Natural selection of more designable folds: A mechanism for thermophilic adaptation
England, Jeremy L.
Shakhnovich, Boris E.
Shakhnovich, Eugene I.
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CitationEngland, J. L., B. E. Shakhnovich, and E. I. Shakhnovich. 2003. “Natural Selection of More Designable Folds: A Mechanism for Thermophilic Adaptation.” Proceedings of the National Academy of Sciences100 (15): 8727–31. https://doi.org/10.1073/pnas.1530713100.
AbstractAn open question of great interest in biophysics is whether variations in structure cause protein folds to differ in the number of amino acid sequences that can fold to them stably, i.e., in their designability. Recently, we have shown that a novel quantitative measure of a fold's tertiary topology, called its contact trace, strongly correlates with the fold's designability. Here, we investigate the relationship between a fold's contact trace and its relative frequency of usage in mesophilic vs. thermophilic eubacteria. We observe that thermophilic organisms exhibit a bias toward using folds of higher contact trace when compared with mesophiles. We establish this difference both for the distributions of folds at the whole-proteome level and also through more focused structural comparisons of orthologous proteins. Our findings suggest that thermophilic adaptation in bacterial genomes occurs in part through natural selection of more designable folds, pointing to designability as a key component of protein fitness.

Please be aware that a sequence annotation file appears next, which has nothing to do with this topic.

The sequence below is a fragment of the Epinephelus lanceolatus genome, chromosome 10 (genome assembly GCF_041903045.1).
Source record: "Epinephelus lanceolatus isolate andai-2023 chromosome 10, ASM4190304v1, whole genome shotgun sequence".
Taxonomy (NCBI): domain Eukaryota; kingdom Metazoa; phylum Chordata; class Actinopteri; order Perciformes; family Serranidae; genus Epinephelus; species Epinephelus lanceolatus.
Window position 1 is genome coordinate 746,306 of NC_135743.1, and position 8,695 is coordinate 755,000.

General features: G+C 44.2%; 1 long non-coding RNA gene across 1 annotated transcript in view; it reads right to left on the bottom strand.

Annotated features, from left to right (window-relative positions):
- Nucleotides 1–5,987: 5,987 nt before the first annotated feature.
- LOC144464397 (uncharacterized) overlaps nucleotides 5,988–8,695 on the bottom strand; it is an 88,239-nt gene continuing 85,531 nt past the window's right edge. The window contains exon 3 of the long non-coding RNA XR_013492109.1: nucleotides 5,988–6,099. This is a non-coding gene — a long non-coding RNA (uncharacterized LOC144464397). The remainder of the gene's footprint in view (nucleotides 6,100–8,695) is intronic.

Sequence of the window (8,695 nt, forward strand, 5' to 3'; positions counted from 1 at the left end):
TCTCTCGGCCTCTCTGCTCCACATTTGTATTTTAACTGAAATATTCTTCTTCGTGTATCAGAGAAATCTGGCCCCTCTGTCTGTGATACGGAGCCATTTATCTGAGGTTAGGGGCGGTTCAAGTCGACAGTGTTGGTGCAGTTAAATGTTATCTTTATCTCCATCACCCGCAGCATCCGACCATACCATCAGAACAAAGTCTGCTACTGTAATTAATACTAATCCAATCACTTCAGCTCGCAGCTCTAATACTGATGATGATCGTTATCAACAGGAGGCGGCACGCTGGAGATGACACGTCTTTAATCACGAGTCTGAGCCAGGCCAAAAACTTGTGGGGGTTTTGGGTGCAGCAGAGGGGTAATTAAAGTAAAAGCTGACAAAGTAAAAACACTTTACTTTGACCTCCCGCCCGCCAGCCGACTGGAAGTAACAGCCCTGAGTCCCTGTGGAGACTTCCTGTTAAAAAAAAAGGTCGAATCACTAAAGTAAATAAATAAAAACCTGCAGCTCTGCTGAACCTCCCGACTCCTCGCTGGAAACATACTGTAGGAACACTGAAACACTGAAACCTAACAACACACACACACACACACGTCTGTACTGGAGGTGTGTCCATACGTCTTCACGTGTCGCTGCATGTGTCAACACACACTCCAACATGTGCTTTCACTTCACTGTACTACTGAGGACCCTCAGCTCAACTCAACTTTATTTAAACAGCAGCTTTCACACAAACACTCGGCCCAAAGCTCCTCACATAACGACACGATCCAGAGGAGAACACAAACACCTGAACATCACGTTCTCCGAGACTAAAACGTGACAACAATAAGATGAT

Citable link to this pagehttp://nrs.harvard.edu/urn-3:HUL.InstRepos:41534383
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